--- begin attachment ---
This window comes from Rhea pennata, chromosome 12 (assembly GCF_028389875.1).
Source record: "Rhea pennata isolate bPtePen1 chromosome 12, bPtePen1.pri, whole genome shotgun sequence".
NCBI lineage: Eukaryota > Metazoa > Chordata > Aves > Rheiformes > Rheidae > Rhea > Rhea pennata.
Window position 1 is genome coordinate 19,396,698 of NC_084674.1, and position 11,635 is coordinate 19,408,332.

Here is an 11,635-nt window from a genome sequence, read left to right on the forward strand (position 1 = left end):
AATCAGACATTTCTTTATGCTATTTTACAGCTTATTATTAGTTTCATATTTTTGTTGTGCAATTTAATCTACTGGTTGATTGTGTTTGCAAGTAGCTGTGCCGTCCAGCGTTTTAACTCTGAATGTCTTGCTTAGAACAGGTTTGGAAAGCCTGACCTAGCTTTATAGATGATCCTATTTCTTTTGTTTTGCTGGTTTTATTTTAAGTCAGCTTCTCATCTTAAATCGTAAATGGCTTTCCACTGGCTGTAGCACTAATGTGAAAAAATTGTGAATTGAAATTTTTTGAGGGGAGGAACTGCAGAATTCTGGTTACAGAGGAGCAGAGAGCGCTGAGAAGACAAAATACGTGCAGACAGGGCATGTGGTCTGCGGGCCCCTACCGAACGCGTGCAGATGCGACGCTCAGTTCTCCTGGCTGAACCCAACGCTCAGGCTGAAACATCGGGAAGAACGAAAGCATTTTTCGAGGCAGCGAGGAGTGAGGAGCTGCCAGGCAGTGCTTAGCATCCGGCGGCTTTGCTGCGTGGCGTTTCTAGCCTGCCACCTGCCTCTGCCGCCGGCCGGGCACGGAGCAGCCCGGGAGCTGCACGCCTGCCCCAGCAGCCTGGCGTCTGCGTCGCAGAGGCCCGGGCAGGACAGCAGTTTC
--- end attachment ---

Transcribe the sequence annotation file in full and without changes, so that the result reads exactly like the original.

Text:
This window comes from Rhea pennata, chromosome 12 (assembly GCF_028389875.1).
Source record: "Rhea pennata isolate bPtePen1 chromosome 12, bPtePen1.pri, whole genome shotgun sequence".
NCBI lineage: Eukaryota > Metazoa > Chordata > Aves > Rheiformes > Rheidae > Rhea > Rhea pennata.
Window position 1 is genome coordinate 19,396,698 of NC_084674.1, and position 11,635 is coordinate 19,408,332.

Here is an 11,635-nt window from a genome sequence, read left to right on the forward strand (position 1 = left end):
AATCAGACATTTCTTTATGCTATTTTACAGCTTATTATTAGTTTCATATTTTTGTTGTGCAATTTAATCTACTGGTTGATTGTGTTTGCAAGTAGCTGTGCCGTCCAGCGTTTTAACTCTGAATGTCTTGCTTAGAACAGGTTTGGAAAGCCTGACCTAGCTTTATAGATGATCCTATTTCTTTTGTTTTGCTGGTTTTATTTTAAGTCAGCTTCTCATCTTAAATCGTAAATGGCTTTCCACTGGCTGTAGCACTAATGTGAAAAAATTGTGAATTGAAATTTTTTGAGGGGAGGAACTGCAGAATTCTGGTTACAGAGGAGCAGAGAGCGCTGAGAAGACAAAATACGTGCAGACAGGGCATGTGGTCTGCGGGCCCCTACCGAACGCGTGCAGATGCGACGCTCAGTTCTCCTGGCTGAACCCAACGCTCAGGCTGAAACATCGGGAAGAACGAAAGCATTTTTCGAGGCAGCGAGGAGTGAGGAGCTGCCAGGCAGTGCTTAGCATCCGGCGGCTTTGCTGCGTGGCGTTTCTAGCCTGCCACCTGCCTCTGCCGCCGGCCGGGCACGGAGCAGCCCGGGAGCTGCACGCCTGCCCCAGCAGCCTGGCGTCTGCGTCGCAGAGGCCCGGGCAGGACAGCAGTTTC